But let me go back a few weeks ago. Using the Applied Kinesiology, I asked him what he needed for his joints…’he then told me’ Nettles, (post below). Then I asked with the Applied Kinesiology if his body wanted White Willow Bark, (a natural aspirin without aspirin side effects), and it said yes. Using the Kinesiology I asked how much of the White Willow he needed…30 drops 2x’s a day. It does make him feel better. Now a few weeks later, he no longer wants the Nettles. With the applied Kinesiology, he lets me know how much and when to give him the Willow Bark, to keep him comfortable ( which is no longer everyday).

A couple weeks ago, I got brave and took it a step farther… Resting my open hand on his neck, closing my eyes I asked him what else he needs to help make him more comfortable with his Cushing’s disease and what I got was….Enzyme 3.

I frowned, what the heck is enzyme 3? That’s out there, but so specific. I thought my mind was just rambling. But Enzyme 3….I never heard of it or knew there was such a thing, because I know nothing about enzymes other than you body needs them.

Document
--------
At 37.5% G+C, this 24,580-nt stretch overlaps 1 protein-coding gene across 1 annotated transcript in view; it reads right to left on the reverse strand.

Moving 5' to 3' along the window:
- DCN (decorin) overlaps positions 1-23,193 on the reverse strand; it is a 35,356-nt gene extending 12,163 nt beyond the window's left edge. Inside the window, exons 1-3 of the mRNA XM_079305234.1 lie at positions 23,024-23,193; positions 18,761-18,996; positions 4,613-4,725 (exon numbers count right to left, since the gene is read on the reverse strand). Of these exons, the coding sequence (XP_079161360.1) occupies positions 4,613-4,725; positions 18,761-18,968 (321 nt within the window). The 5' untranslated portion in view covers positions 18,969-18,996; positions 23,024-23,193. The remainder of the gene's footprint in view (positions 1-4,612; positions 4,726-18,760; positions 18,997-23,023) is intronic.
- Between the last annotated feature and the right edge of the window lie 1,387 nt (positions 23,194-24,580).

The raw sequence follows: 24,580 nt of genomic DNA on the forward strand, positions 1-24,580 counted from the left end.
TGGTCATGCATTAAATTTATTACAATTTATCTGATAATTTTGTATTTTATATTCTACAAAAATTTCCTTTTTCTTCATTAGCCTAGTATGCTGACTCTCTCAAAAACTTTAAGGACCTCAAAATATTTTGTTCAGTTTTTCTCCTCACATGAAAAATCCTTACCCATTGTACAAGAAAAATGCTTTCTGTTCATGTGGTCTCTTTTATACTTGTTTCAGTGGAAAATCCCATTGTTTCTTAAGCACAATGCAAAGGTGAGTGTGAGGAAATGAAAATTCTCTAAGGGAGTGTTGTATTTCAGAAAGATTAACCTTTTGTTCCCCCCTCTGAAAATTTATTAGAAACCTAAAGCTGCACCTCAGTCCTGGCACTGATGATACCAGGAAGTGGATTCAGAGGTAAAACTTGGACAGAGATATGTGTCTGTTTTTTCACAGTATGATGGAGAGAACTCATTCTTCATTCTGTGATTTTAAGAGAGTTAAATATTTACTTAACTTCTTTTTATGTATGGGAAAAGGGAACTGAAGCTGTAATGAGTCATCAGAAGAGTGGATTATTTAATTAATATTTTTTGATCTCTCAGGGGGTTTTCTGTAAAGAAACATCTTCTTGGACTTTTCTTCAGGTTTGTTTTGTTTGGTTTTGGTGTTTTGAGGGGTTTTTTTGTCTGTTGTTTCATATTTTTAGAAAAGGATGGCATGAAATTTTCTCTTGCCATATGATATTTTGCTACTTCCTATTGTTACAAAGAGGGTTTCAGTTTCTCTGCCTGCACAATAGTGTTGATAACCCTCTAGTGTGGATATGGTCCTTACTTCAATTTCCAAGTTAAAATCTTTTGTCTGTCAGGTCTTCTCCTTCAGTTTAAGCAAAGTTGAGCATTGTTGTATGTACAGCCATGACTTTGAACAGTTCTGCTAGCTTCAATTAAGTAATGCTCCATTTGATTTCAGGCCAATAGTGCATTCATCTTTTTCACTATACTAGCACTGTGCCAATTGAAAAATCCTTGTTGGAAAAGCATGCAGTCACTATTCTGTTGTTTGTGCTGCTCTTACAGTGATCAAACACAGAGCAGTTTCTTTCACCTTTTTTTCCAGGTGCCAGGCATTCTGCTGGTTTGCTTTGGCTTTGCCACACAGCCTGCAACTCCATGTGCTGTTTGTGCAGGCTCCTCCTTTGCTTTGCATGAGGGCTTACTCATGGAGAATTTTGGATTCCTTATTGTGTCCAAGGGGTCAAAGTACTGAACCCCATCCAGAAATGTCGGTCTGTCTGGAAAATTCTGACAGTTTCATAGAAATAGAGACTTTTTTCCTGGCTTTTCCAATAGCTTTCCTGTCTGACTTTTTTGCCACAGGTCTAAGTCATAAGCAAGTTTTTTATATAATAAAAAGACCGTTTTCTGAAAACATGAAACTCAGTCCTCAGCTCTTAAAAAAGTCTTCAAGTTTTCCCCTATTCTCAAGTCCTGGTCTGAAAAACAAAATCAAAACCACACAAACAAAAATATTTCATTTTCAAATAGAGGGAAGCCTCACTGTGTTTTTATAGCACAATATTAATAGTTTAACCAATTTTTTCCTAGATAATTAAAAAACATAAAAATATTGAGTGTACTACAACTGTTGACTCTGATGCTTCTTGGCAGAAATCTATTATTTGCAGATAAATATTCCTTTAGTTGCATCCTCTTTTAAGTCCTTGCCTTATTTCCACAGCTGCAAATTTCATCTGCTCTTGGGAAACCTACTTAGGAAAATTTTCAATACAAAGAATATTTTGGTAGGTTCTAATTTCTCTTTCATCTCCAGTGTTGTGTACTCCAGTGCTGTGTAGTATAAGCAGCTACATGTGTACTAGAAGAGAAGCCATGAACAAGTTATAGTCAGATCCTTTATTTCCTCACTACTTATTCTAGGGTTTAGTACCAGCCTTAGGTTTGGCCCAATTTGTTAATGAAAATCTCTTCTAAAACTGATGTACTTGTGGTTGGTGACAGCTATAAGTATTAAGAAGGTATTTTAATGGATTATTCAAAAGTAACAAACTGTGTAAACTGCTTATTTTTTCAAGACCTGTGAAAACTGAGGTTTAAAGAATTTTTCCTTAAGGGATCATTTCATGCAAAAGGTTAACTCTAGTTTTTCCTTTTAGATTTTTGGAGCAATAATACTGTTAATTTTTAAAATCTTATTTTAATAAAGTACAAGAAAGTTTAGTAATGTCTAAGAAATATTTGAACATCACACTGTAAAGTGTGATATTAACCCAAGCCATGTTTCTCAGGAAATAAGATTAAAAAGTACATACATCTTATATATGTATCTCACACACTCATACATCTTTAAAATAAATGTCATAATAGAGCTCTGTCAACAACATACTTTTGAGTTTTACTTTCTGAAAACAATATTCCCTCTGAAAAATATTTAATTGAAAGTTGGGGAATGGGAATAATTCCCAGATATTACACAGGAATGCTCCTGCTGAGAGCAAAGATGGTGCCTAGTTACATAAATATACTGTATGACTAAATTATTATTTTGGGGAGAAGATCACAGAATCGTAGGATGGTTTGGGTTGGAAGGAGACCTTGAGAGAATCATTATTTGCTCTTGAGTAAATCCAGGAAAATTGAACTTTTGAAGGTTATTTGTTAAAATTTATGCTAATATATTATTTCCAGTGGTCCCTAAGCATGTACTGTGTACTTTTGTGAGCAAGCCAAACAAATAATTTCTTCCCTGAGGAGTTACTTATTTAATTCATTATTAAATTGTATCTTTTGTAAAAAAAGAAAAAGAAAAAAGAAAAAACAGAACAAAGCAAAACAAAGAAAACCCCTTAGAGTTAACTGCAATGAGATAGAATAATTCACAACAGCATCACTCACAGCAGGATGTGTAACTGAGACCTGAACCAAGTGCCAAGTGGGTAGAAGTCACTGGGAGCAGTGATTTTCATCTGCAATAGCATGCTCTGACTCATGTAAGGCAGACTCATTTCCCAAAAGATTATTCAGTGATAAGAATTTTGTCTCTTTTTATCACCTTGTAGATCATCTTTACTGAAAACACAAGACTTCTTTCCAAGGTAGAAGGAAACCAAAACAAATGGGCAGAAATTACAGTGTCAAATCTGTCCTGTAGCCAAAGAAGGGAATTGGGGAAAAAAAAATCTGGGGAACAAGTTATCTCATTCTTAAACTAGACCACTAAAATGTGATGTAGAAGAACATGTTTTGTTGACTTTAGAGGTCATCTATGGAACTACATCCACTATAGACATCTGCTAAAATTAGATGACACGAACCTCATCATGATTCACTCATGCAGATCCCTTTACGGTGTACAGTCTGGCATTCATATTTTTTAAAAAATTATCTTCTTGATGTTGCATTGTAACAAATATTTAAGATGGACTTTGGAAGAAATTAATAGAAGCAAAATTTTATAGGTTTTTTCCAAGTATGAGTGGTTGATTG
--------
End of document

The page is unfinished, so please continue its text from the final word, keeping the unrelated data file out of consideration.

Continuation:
I figured it couldn’t hurt if I researched and what I found, by skimming the surface of the enzyme world, because it is confusing place, that apparently, Enzyme 3 is in the class 3 enzymes associated with metabolic issues and digestion. Cushing’s is a metabolic disease. Enzymes also help remove drug buildup in the cells so the body can function better. Royal’s been on Pergolide for about 5 years.

Also with Cushings, his body can’t metabolize starches and carbohydrates…he is diabetic. And what enzyme helps diabetics maintain carb levels and digest and use their foods better, but Amylase…..a class 3 enzyme. Hmm he knows more than me I guess, or my spirit guide is guiding us both. Where else would Enzyme 3 come from?